dz3While fiddling around inside of your zoo to wake up your animals, a couple different things will happen: Coins spawn randomly from your visitors which you'll need to tap to collect and (much more rarely) they'll leave Disco Bux behind that you can snag. There's also a search element kind of like Tiny Tower's "Help find this bitizen!" where you'll need to tab through your exhibits searching for animals that escaped. Finding them also results in free coins or Disco Bux.

The "disco" part of Disco Zoo comes from the disco party functionality. By dropping a single Disco Bux (or more if you want the party to last longer) all of your animals will wake up and you'll earn more coins from all your animals as long as the party is in progress. The additional income is nice, but the way I've found myself preferring to use disco parties is to wake all my animals up in the morning. Disco Bux are reasonably easy to come by, at least in small quantities, and just letting a Disco Party run for a minute seems preferable to the somewhat tedious process of waking every single animal in your zoo up.

...Aaaand that's pretty much the game. Keep your animals awake to earn coins, spend those coins going on excursions to rescue animals, reveal the right tiles, level up your exhibits, and eventually you'll have a large enough zoo and enough coins to unlock the next aircraft to get to the next area to rescue animals in. Repeat.

dz4While Disco Zoo totally nails the "virtual ant farm" feel that Tiny Tower did so well with, it feels like you hit a point that there's just not that much to do aside from grind away at searching for animals to level up the size of your zoo to unlock the next aircraft and subsequent search area pretty quickly. Outside of the loop of waking up your animals, earning coins, and spending those coins getting new animals there isn't much more to the game.

Aside from iCloud save syncing, there isn't any online component to speak of, so you can play the game without any kind of internet connectivity (even in airplay mode) but this also comes with the significant drawback of there being no social element to the game to keep you playing in any kind of competition with your friends. Checking out other farms in games like Hay Day [Free] provides a strong motivation to keep playing, as you can see what other people are up to and how much your farm is lacking in comparison.

Disco Zoo not only lacks anything like that, but there isn't really any customization to speak of. You just collect as many animals you can, and... earn coins. The puzzle element is fun, but without having some uniquely customizable high level zoo or other unlockable goodies to clearly work towards eventually having to show off in your zoo it seems like you sort of just play it until you get bored of the gameplay loop and that's about it.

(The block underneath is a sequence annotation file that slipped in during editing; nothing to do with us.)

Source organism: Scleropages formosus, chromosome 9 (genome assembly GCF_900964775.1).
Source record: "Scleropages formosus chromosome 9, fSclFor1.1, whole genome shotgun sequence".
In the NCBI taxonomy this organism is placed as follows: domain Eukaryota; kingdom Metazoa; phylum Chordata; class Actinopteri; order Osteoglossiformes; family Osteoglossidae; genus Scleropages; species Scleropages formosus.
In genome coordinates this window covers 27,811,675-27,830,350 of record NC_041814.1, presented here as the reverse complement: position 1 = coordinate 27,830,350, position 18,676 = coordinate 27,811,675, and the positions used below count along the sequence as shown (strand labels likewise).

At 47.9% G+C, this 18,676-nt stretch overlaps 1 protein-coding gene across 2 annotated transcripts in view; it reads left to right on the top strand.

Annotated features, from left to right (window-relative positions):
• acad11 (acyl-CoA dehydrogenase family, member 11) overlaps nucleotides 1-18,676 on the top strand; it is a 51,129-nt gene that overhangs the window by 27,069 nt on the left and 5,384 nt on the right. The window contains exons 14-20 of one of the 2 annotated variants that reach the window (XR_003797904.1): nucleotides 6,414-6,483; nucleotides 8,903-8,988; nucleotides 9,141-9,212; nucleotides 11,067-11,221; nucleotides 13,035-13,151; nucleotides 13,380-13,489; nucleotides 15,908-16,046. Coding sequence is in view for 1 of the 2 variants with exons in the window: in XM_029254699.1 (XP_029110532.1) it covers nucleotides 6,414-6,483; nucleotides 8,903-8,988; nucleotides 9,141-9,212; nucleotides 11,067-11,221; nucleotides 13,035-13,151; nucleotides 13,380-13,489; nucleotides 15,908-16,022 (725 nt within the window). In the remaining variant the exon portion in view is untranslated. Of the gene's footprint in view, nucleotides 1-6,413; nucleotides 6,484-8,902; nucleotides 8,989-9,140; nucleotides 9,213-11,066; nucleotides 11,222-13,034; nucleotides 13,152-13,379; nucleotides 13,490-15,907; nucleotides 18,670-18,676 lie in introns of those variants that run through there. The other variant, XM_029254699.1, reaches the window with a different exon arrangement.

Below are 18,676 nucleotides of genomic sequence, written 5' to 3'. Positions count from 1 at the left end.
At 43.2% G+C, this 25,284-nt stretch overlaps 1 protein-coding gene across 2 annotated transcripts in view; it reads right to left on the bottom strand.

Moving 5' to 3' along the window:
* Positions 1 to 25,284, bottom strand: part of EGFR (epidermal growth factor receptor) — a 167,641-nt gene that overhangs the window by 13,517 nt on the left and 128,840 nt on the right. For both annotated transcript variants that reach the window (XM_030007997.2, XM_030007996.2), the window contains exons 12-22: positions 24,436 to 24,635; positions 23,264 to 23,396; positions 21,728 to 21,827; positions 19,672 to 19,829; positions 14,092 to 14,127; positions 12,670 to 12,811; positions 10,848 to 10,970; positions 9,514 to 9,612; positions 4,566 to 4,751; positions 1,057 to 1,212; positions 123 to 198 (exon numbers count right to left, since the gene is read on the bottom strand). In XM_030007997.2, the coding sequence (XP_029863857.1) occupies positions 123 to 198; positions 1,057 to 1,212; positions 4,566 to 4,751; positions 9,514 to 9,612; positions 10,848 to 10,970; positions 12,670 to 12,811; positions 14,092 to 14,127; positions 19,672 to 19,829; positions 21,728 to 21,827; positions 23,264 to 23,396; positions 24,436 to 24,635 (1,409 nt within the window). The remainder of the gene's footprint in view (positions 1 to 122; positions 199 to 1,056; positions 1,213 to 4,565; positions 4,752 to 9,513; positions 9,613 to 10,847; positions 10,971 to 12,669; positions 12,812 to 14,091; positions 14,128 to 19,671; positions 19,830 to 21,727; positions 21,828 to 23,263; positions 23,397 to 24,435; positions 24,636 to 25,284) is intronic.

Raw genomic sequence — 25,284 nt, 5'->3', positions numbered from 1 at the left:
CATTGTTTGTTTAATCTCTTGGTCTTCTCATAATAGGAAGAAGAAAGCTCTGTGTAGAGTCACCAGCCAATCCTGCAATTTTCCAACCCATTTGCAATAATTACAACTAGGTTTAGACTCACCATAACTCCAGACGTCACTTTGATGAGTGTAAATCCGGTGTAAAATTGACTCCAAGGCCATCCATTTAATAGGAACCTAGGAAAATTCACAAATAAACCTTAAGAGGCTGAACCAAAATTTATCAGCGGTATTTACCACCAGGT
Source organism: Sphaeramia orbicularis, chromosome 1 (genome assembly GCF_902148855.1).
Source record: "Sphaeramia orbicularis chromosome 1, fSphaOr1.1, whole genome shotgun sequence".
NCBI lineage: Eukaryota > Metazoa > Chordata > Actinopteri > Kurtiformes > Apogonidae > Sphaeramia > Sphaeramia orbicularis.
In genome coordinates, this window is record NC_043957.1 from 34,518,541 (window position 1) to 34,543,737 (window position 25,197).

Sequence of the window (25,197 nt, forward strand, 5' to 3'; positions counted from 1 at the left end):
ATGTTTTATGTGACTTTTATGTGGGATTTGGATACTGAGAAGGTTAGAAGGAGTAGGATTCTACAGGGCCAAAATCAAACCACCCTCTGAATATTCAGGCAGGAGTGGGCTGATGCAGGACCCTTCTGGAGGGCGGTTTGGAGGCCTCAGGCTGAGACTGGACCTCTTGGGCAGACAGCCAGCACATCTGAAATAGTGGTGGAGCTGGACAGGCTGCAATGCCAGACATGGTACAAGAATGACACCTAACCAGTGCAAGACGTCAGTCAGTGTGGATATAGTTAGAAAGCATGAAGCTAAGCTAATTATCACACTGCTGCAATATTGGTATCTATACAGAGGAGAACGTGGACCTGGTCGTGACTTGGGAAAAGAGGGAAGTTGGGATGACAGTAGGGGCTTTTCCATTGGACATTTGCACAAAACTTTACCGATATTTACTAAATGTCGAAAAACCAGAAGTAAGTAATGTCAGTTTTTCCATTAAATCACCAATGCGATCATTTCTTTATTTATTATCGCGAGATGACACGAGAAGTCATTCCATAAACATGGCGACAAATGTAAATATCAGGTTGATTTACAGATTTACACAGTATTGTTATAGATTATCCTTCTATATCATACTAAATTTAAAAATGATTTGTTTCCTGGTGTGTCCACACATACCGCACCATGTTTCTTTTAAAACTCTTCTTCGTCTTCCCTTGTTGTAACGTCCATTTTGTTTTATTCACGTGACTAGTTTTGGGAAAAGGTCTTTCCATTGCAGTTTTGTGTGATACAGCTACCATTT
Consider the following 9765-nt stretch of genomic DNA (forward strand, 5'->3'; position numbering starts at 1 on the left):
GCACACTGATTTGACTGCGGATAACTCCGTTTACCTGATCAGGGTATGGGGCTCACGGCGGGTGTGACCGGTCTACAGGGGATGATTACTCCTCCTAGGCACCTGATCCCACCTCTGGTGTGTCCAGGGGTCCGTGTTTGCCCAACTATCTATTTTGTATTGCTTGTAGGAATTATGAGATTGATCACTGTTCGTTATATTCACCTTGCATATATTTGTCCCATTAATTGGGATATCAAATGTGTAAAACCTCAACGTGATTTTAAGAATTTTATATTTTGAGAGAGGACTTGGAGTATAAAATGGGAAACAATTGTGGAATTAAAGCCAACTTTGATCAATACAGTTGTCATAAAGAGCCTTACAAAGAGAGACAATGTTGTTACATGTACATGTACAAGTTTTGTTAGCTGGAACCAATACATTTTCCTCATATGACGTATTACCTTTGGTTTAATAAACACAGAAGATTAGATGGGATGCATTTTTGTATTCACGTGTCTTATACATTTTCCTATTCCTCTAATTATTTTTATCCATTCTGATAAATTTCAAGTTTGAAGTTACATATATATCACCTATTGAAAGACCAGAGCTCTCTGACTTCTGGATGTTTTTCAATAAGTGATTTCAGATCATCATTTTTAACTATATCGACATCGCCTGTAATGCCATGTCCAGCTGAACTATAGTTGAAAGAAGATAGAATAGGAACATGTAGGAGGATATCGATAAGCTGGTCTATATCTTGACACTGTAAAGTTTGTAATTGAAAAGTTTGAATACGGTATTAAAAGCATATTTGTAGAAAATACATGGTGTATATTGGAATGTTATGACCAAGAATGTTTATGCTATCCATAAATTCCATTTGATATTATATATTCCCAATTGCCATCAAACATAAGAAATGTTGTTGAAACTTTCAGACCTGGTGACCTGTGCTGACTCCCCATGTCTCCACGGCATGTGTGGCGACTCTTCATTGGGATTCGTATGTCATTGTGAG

To be fair, the whole "minimum viable product" strategy is a thing in free to play gaming, and something that a large amount of free to play titles shoot for on their first launch. It's very typical for these games to start out small and add in more features as the playerbase matures and reaches the point where they need new content or features to keep players coming back to the game. It might be premature to judge Disco Zoo on the "Now what?" vibe it gives you, but the game does feel disappointingly shallow at times.

Regardless, playing until you hit that "Now what?" point is pretty fun, particularly without the feeling of required IAP, which still makes Disco Zoo pretty easy to recommend checking out. I just hope that NimbleBit and Milkbag games can keep up with features and updates before the "Now what?" leads players to moving on to different games instead of waking up their sleepy animals.

TouchArcade Rating

  • CzechCongo

    Spot on review.

    Like all nimblebit games, this seems like one I'll be really into for a while and then drop completely when boredom sets in.

    • Kevin897

      Yeah, I feel once I unlock the "North Chopper",I'll be done with the game. Unlocking new regions takes way to long after you get Savannah.

      • Slothwerks

        It's not that bad. The game came out on Thursday and I'll probably be in the Jungle (after North, after Polar) by mid-week.

  • SpacePenguinBot

    No mention of the $3 ZooPedia?

    • Eli Hodapp


    • hakamhakam

      Yeah, that one seem unfair especially when you already know how they look like, why do we have to pay for information too. Seem really weird.

      • MattRix

        you don't have to pay for it, that's the point 🙂

      • drlemon

        Trainyard. Widescreen.

      • Eli Hodapp